As played by the graciously unsentimental Hackman, Harry Moseby is a guy whose idea of doing the right thing has become so terminally clouded by his own self-pitying rage he’s too defensive to read the most salient clue right in front of him, which is that nobody seems to be taking him seriously. Everyone cracks wiser than Harry, no one seems spooked by his presence or investigation, and everyone seems comfortable providing a no-cost assessment of how little his life seems to have amounted to so far. Paula (Jennifer Warren), the partner of Delly’s stepfather who knows Harry better than he does and who uses her gift for rat-a-tat patter as a way of making Harry think he’s getting somewhere, is the classic femme fatale re-configured for the post-utopian ’70s, a woman using her allure to string along a man for whom the sexual revolution probably existed only in Playboy but still dreams of scoring anyway. She’s got Harry’s number like a cat watching a fishbowl, and he might even be foolish enough to love her if he didn’t hate himself so much. “Do you ask these questions because you want to know the answer, or is it just something you think a detective should do?” she asks him at one point.

“I just want you to know I’m here,” says Harry.

Harry won’t make his mark outside of the impression he leaves on us as a guy lost and adrift, and Night Moves is a movie about vanishing, no so much physically as spiritually, without leaving a trace. While Harry isn’t erased from existence quite as utterly as Frady at the end of The Parallax View or even Hackman’s other hapless Harry in The Conversation, he’s left to live with the zero sum total of his life so far, a series of actions, choices and consequences that add up to nothing but everybody getting away with murder except the guy dumb enough to think he can get away with it.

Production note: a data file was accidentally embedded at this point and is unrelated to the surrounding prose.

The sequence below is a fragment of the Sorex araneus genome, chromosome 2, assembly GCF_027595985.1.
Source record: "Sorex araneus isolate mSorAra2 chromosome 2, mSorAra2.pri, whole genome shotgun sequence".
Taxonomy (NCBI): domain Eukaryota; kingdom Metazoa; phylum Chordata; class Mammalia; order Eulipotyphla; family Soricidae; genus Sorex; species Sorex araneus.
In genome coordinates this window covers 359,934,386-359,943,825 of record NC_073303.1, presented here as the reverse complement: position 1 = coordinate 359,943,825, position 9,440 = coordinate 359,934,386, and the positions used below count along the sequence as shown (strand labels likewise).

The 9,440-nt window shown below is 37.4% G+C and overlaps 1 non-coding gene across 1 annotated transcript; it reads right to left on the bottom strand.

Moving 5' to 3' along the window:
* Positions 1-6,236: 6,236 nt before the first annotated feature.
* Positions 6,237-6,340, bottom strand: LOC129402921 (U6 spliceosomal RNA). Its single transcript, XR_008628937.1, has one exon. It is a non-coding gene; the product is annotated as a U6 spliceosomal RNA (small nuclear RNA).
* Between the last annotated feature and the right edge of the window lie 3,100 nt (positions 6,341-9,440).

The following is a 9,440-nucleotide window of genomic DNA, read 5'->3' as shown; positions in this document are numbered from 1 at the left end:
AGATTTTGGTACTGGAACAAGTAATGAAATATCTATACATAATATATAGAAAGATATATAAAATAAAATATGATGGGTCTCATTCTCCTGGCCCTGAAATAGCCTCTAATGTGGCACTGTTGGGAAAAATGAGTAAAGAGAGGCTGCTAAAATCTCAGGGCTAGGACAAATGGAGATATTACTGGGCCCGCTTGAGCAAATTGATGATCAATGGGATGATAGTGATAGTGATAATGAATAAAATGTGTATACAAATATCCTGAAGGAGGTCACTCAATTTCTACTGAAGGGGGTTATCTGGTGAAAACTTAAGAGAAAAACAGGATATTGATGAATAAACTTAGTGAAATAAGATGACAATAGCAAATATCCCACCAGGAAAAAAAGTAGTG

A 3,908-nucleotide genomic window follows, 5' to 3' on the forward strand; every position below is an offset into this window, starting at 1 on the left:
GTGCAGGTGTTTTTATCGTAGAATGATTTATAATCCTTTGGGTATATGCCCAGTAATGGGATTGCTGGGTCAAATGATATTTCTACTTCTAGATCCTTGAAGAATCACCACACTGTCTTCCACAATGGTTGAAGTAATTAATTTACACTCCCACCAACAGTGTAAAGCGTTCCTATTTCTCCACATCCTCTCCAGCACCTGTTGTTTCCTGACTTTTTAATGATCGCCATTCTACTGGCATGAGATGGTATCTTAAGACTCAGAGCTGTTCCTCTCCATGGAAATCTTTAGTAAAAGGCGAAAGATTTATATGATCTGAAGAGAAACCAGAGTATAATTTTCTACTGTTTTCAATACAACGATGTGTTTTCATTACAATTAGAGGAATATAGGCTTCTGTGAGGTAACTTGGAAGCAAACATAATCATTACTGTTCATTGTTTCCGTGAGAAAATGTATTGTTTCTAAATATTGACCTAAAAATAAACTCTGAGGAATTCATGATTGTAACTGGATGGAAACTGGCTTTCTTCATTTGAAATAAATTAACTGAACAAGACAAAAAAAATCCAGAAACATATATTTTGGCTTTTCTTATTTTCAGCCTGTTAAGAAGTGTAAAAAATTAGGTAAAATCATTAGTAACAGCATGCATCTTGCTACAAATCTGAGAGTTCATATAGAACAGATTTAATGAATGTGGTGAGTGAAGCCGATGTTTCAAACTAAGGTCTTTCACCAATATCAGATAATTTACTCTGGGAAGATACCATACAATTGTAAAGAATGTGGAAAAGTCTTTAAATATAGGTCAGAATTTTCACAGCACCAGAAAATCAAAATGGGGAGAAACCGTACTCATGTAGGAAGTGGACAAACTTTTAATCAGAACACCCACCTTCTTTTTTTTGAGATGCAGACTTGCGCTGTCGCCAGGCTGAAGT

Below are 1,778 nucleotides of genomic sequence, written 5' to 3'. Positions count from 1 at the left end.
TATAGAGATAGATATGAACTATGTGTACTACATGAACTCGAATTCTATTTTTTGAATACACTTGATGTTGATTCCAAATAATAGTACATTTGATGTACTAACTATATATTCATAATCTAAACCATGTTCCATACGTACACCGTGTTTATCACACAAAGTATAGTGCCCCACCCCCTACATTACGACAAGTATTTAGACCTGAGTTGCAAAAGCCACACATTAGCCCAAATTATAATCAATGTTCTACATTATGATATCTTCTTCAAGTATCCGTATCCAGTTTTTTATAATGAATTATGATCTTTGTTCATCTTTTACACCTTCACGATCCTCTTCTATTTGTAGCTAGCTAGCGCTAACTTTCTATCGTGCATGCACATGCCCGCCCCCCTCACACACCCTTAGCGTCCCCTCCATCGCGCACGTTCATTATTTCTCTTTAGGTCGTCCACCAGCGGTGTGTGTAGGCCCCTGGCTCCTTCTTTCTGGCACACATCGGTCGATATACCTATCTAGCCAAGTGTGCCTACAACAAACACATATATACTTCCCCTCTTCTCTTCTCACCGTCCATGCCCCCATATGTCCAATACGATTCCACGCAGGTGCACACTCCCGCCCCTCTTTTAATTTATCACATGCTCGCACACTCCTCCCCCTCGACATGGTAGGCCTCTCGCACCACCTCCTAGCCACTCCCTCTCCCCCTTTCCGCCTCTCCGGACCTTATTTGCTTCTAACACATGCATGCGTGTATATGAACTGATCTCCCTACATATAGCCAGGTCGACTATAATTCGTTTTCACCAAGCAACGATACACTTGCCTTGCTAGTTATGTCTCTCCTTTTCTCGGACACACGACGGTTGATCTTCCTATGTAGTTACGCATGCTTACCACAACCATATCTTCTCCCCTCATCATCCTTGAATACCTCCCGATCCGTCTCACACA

With its knowingly redemption-proofed screenplay — perhaps the finest revisionist gumshoe exercise of them all — and cast of variously duplicitous and unimpressed characters, Night Moves is as rich and enduringly immersive as the water below that boat we leave Harry circling around in. While Arthur Penn’s conspicuously flat direction suggests a man who might himself given up on the idea of changing what’s already written, it can’t do anything to dull the lacerating edge of Sargent’s words. While the “Which Kennedy?”/”Any Kennedy” exchange between Paula and Harry — who’s asked her where she was when Kennedy was shot — might well stand as the watermark for sounding the existential depths of the era, the movie is actually so full of caustic rumination on a lost world it qualifies as a kind of elegy for something not so much lost as never really found. “Who’s winning?” asks Harry’s cheating wife when she comes home to find him watching an NFL game. “Nobody” is Harry’s response. “One side is just losing slower than the other.” (Warner Home Video)